The annual polls on Latin American opinion by the Chilean polling agency Latinobaró­metro, and their reception in the west, are interesting in this respect. Few elements of the reigning western orthodoxy are upheld with more fervour than the view that Chávez is a tyrant dedicated to the destruction of democracy. The polls are therefore a serious annoyance that have to be overcome by the usual device: suppression.

The November 2007 poll had the same irritating results as in the preceding few years: Venezuela ranked second behind Uruguay in satisfaction with democracy and third in satisfaction with leaders. It ranked first in the assessment of the current and future economic situation, equality and justice, and education standards. True, it ranked only 11th in favouring a market economy but, even with this flaw, overall it ranked highest in Latin America on matters of democracy, justice and optimism, far above the US favourites Colombia, Peru, Mexico and Chile.

The Latin America analyst Mark Turner has written of an "almost total English-speaking blackout about the results of this important snapshot of [Latin American] views and opinions". He also found the usual exception: there were reports of the finding that Chávez is about as unpopular as Bush in Latin America, a fact that will come as little surprise to those who are familiar with the bitterly hostile coverage to which the Venezuelan president is subjected in the media, not least (and this is an odd feature of this putative dictatorship) in his country.

In the US, faith in institutions has been declining steadily. It is interesting to compare recent presidential elections in the richest country in the world and the poorest country in South America, Bolivia. In the 2004 US presidential election, voters had a choice between two men born to wealth and privilege, who attended the same elite university, joined the same secret society where privileged young men are trained to take their place in the ruling class, and were able to run in the election because they were supported by pretty much the same conglomerations of private power. Their announced programmes were similar, consistent with the needs of their primary constituency: wealth and privilege.

By contrast, in the December 2005 election in Bolivia, voters were familiar with the issues: control of resources, cultural rights for the indigenous majority, problems of justice in a complex multi-ethnic society and many others. They eventually chose Evo Morales, someone from their own ranks, and not a representative of narrow sectors of privilege. There was real participation, extending over years of intense struggle and organisation.

Election day was not just a brief interlude for pushing a lever and then retreating to passivity and private concerns, but one phase in ongoing participation in the workings of the society. The comparison, and it is not the only one, raises some questions about where democracy promotion is most needed.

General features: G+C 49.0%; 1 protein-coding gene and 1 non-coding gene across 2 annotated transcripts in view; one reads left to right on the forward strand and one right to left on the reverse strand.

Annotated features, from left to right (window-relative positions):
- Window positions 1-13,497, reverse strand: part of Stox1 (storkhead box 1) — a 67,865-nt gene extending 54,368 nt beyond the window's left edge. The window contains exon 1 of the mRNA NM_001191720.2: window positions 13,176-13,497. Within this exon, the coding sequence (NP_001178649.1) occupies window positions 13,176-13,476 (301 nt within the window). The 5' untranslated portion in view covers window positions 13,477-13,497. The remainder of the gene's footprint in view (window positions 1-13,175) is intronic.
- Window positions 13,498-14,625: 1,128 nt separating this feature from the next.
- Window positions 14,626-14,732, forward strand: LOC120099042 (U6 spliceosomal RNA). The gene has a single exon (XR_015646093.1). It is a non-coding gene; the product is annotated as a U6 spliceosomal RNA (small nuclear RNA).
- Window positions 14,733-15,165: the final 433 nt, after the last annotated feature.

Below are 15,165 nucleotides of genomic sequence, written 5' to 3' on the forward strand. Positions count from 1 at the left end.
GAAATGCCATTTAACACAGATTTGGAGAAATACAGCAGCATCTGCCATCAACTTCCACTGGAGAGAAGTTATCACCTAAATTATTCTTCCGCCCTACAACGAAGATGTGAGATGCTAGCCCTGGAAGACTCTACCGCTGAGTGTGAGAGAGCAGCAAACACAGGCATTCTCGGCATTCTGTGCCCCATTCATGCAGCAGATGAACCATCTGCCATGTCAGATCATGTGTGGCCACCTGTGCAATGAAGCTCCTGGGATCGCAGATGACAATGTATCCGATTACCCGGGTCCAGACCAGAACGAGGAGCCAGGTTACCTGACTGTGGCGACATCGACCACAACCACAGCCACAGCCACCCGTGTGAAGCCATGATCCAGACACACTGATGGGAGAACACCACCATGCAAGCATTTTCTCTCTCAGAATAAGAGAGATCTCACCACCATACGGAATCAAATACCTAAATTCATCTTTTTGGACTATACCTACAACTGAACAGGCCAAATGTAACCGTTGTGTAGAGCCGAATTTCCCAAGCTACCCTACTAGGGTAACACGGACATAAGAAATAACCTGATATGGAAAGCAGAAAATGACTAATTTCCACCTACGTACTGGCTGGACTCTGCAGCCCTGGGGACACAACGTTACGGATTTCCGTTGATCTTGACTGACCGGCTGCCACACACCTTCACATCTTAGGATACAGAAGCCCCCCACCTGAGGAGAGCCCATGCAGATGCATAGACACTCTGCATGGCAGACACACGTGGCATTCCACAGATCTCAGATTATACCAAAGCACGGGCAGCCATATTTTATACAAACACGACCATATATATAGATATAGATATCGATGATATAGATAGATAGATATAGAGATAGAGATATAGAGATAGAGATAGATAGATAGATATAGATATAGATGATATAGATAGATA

Latin America has real choices, for the first time in its history. The usual modalities of imperial control - violence and economic strangulation - are much more limited than before. There are lively and vibrant popular organisations providing the essential basis for meaningful democracy. Latin American and other former colonies have enormous internal problems and there are sure to be many setbacks, but there are promising developments as well. It is in these parts of the world that today's democratic wave finds its basis and its home. That is why the World Social Forum has met in Porto Alegre, Mumbai, Caracas, Nairobi, not in northern cities, though by now the global forum has spawned many regional and local offshoots, doing valuable work geared to problems of significance in their own regions.

The former colonies, in Latin America in particular, have a better chance than ever before to overcome centuries of subjugation, violence and foreign intervention, which they have so far survived as dependencies with islands of luxury in a sea of misery. These are exciting prospects for Latin America, and if the hopes can be realised, even partially, the results cannot fail to have a large-scale global impact as well.

Extracted from "Hopes and Prospects" by Noam Chomsky (Hamish Hamilton, £18.99)
© Noam Chomsky 2010 penguin.co.uk

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Are smart toys spying on children?

If you thought stepping on a Lego was bad, consider the new ways in which toys can hurt and harm families.

In January 1999, the president of Tiger Electronics, Roger Shiffman, was forced to issue a statement clearing the name of the company’s hottest new toy. “Furby is not a spy,” he announced to the waiting world.

Shiffman was speaking out after America’s National Security Agency (NSA) banned the toy from its premises. The ban was its response to a playground rumour that Furbies could be taught to speak, and therefore could record and repeat human speech. “The NSA did not do their homework,” said Shiffman at the time.

But if America’s security agencies are still in the habit of banning toys that can record, spy, and store private information, then the list of contraband items must be getting exceptionally long. Nearly 18 years after TE were forced to deny Furby’s secret agent credentials, EU and US consumer watchdogs are filing complaints about a number of WiFi and Bluetooth connected interactive toys, also known as smart toys, which have hit the shelves. Equipped with microphones and an internet connection, many have the power to invade both children’s and adults’ private lives.

***

“We wanted a smart toy that could learn and grow with a child,” says JP Benini, the co-founder of the CogniToys “Dino”, an interactive WiFi-enabled plastic dinosaur that can hold conversations with children and answer their questions. Benini and his team won the 2014 Watson Mobile Developer Challenge, allowing them to use the question-answering software IBM Watson to develop the Dino. As such, unlike the “interactive” toys of the Nineties and Noughties, Dino doesn’t simply reiterate a host of pre-recorded stock phrases, but has real, organic conversations. “We grew it from something that was like a Siri for kids to something that was more conversational in nature.”